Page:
(BIVN) – After months of fluctuating numbers, the Hawaiʻi County administration has finalized its state “ask” for Kilauea eruption recovery funds, weeks before the start of the 2019 legislative session.
County officials presented an update to the Hawaiʻi County Council on Tuesday during a meeting of the Committee on Governmental Relations and Economic Development. With $180-$190 million in FEMA Public Assistance pending, and eyeing $350 million in HUD CDBG-DR funds, the county’s Research and Development Director, Diane Ley, focused the presentation mostly on the upcoming legislative ask.
Hawaiʻi County will go to the Capitol asking for a total of $155 million: $11 million in state programs and operations, and $144 million that would be distributed out of the governor’s office via a State Disaster Recovery Coordinator.
The $155 million appropriation would include the local cost share of various federal programs, recovery projects that may not be covered by federal programs in accordance with the recovery plan, and costs to administer an implement the funding sources.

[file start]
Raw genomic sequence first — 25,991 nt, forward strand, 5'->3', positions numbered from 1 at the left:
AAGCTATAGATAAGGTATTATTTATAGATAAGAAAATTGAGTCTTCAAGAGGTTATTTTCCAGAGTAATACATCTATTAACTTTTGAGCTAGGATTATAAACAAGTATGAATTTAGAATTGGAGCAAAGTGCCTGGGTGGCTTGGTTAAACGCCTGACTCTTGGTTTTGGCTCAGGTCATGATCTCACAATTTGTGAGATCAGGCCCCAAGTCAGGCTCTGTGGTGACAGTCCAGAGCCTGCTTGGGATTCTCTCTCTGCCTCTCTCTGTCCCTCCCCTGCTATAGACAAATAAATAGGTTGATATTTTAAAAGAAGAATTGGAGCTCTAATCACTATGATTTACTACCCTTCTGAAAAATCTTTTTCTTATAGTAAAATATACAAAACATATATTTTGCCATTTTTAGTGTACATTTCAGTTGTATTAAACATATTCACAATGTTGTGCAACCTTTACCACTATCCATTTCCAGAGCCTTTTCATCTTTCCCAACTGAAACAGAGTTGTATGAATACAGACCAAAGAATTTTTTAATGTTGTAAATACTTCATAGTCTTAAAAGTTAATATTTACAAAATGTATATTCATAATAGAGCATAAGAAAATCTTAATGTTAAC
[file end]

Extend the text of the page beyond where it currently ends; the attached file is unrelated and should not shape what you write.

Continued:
The ask would include:
$2 million for Health, including $167,000 for mental health programs to support impacted residents, $300,000 for classroom air quality, and $1,533,000 for permanent air quality stations and maintenance
$4 million for Economic, to increase the Hawaiʻi Department of Agriculture’s agricultural revolving loan fund to help revitalize the impacted agricultural industry.
$61 million for Regional Infrastructure, including an estimated local 25% cost share for FEMA’s Public Assistance program, and money allocated by the State Disaster Recovery Coordinator.
$55 million for Housing, to implement housing infill identified by Puna Community Development Plan to accommodate impacted population in accordance with the Recovery Plan
$23 million in Emergency, to include $145,000 in major equipment repair and maintenance, and to sustain emergency operations or construct emergency bypass routes in case of renewed eruption. That would entail 1 million for evacuation routes and $21,855,000 for Emergency Operations.
$10 million for Implementation, including $5 million to establish and maintain a State Disaster Recovery Coordinator office for 3 years, and $5 million to establish and maintain a County Disaster Recovery Coordinator office for 3 years.
According Council Chair Aaron Chung, the word the council is getting from the legislature is that the state lawmakers are “still somewhat frustrated… waiting for specific proposals, not general amounts. You know, $10 million here for this, you know, and whatever it is. They want to see things in the ground.”
“We really want to present a united front in all of this,” Chung said.